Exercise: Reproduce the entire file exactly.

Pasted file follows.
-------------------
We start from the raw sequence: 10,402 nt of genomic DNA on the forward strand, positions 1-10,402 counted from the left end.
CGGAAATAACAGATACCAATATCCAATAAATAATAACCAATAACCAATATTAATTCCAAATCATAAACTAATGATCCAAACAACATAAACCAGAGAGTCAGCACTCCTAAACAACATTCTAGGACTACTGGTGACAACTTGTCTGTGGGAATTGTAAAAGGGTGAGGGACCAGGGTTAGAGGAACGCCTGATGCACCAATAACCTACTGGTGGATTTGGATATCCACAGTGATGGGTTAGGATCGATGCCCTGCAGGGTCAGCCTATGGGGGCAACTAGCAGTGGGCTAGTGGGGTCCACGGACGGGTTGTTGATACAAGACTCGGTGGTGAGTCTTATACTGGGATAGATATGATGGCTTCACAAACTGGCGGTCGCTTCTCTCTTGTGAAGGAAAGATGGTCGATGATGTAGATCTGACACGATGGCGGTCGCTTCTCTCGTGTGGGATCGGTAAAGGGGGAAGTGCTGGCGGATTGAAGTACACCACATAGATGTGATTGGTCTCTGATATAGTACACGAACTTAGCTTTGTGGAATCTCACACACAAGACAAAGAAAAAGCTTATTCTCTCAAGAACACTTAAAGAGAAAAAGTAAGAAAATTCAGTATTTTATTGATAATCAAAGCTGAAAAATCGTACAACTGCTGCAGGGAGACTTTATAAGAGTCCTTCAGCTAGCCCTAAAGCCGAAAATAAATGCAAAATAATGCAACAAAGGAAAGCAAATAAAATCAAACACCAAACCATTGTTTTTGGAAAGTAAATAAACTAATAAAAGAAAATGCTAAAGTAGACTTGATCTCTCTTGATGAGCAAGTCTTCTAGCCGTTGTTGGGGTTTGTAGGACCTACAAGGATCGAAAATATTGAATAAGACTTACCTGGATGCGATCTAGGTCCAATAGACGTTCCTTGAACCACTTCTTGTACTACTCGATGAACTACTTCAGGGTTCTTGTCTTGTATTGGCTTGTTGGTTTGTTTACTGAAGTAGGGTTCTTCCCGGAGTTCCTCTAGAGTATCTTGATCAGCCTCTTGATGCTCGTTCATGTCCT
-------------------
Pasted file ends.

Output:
We start from the raw sequence: 10,402 nt of genomic DNA on the forward strand, positions 1-10,402 counted from the left end.
CGGAAATAACAGATACCAATATCCAATAAATAATAACCAATAACCAATATTAATTCCAAATCATAAACTAATGATCCAAACAACATAAACCAGAGAGTCAGCACTCCTAAACAACATTCTAGGACTACTGGTGACAACTTGTCTGTGGGAATTGTAAAAGGGTGAGGGACCAGGGTTAGAGGAACGCCTGATGCACCAATAACCTACTGGTGGATTTGGATATCCACAGTGATGGGTTAGGATCGATGCCCTGCAGGGTCAGCCTATGGGGGCAACTAGCAGTGGGCTAGTGGGGTCCACGGACGGGTTGTTGATACAAGACTCGGTGGTGAGTCTTATACTGGGATAGATATGATGGCTTCACAAACTGGCGGTCGCTTCTCTCTTGTGAAGGAAAGATGGTCGATGATGTAGATCTGACACGATGGCGGTCGCTTCTCTCGTGTGGGATCGGTAAAGGGGGAAGTGCTGGCGGATTGAAGTACACCACATAGATGTGATTGGTCTCTGATATAGTACACGAACTTAGCTTTGTGGAATCTCACACACAAGACAAAGAAAAAGCTTATTCTCTCAAGAACACTTAAAGAGAAAAAGTAAGAAAATTCAGTATTTTATTGATAATCAAAGCTGAAAAATCGTACAACTGCTGCAGGGAGACTTTATAAGAGTCCTTCAGCTAGCCCTAAAGCCGAAAATAAATGCAAAATAATGCAACAAAGGAAAGCAAATAAAATCAAACACCAAACCATTGTTTTTGGAAAGTAAATAAACTAATAAAAGAAAATGCTAAAGTAGACTTGATCTCTCTTGATGAGCAAGTCTTCTAGCCGTTGTTGGGGTTTGTAGGACCTACAAGGATCGAAAATATTGAATAAGACTTACCTGGATGCGATCTAGGTCCAATAGACGTTCCTTGAACCACTTCTTGTACTACTCGATGAACTACTTCAGGGTTCTTGTCTTGTATTGGCTTGTTGGTTTGTTTACTGAAGTAGGGTTCTTCCCGGAGTTCCTCTAGAGTATCTTGATCAGCCTCTTGATGCTCGTTCATGTCCT